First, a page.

Quantcast
Get breaking news alerts via email

Click here to manage your alerts

1 year after factory collapse, Bangladeshis suffer

First Published Apr 24 2014 01:40 pm • Last Updated Apr 24 2014 01:40 pm

Savar, Bangladesh • One year after the Rana Plaza garment factory collapsed in a pile of concrete slabs and twisted metal, Bangladeshi seamstress Shefali says she would rather starve to death than return to factory work.

Like many survivors of the worst disaster the garment industry has ever seen, 18-year-old Shefali, who goes by one name, says she suffers from depression and has flashbacks of the catastrophe that killed more than 1,100 people. She was injured in the collapse that happened a year ago Thursday and has lingering back pain.

Join the Discussion
Post a Comment

And despite efforts by Western brands to improve safety at the Bangladeshi factories that produce their clothes, Shefali fears nothing good will trickle down the poorest of the poor. The country has one of the lowest minimum wages in the world — about $66 a month — while churning out goods for some of the world’s leading retailers.

"We die, we suffer, nobody takes care of us," Shefali said earlier this month as she toured the site of the collapse, now a barren, fenced-off expanse. She hasn’t started working again and stays at home with her parents.

"I had dreams of getting married, having my own family," she said. "But now everything looks impossible."

There have been some significant developments. The owner of the illegally constructed Rana Plaza building is behind bars, pending an investigation, but there has been no word on when he will be put on trial. The owners of the five factories operating inside the building also have been detained.

Authorities have appointed more factory inspectors, plan to appoint more, and say they aim to ensure that no new factories are built without following proper safety regulations.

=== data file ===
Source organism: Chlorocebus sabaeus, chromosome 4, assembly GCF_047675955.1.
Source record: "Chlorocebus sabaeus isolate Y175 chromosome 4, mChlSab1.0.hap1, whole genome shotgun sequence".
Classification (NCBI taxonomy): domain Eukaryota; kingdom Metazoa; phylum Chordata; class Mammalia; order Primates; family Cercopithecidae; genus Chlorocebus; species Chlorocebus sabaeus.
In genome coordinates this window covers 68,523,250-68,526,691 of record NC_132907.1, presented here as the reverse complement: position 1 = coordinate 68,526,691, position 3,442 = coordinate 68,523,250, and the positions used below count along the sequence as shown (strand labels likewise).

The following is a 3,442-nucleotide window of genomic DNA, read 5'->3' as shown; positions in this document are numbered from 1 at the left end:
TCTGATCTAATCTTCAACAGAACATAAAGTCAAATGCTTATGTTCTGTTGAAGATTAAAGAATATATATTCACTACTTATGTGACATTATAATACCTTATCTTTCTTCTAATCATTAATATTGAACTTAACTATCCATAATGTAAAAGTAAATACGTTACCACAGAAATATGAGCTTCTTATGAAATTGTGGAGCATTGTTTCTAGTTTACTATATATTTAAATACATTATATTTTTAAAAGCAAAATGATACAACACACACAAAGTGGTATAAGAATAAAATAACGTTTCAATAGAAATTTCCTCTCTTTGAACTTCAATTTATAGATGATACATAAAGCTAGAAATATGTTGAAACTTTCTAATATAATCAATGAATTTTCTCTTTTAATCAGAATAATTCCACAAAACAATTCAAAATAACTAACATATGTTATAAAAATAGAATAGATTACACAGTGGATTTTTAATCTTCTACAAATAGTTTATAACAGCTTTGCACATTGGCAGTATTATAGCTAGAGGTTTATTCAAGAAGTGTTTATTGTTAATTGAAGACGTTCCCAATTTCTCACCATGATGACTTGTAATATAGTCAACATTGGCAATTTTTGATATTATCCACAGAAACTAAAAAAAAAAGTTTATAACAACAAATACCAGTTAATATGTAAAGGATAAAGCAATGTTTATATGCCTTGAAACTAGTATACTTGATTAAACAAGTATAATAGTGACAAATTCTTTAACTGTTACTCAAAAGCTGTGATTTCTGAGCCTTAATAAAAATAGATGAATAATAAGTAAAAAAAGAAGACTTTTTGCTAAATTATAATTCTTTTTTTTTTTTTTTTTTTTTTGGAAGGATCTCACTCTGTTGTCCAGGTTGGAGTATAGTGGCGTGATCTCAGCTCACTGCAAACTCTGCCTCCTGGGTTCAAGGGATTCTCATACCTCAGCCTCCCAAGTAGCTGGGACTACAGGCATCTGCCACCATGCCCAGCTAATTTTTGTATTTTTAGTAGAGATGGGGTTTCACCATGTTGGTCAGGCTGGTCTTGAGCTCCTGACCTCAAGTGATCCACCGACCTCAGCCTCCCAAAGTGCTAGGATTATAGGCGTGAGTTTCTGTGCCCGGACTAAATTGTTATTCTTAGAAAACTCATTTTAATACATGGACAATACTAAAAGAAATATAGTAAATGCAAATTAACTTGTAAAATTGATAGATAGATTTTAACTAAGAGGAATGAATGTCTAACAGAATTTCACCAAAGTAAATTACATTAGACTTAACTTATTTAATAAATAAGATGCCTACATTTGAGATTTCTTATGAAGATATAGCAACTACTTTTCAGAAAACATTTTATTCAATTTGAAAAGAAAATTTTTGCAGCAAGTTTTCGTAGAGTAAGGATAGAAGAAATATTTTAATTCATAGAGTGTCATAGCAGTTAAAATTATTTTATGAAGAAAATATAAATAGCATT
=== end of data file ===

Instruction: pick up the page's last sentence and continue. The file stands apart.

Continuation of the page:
But problems remain. According to Human Rights Watch, the international companies that sourced garments from five factories operating in the Rana Plaza building are not contributing enough to the trust fund set up to support survivors and the families of those who died.

"One year after Rana Plaza collapsed, far too many victims and their families are at serious risk of destitution," said Phil Robertson, deputy Asia director at the organization. "International garment brands should be helping the injured and the dependents of dead workers who manufactured their clothes."

The target for the fund, chaired by the International Labor Organization, is $40 million, but only $15 million has been raised so far, HRW said. Retailers Bonmarche, El Corte Ingles, Loblaw and Primark have all pledged money.


story continues below
story continues below

Mojtaba Kazazi, a former U.N. official who heads a committee to execute the fund, said they have started disbursing 50,000 takas ($640) as initial payments to the victims’ families.

The very structure of Bangladesh’s garment industry is also viewed as problematic.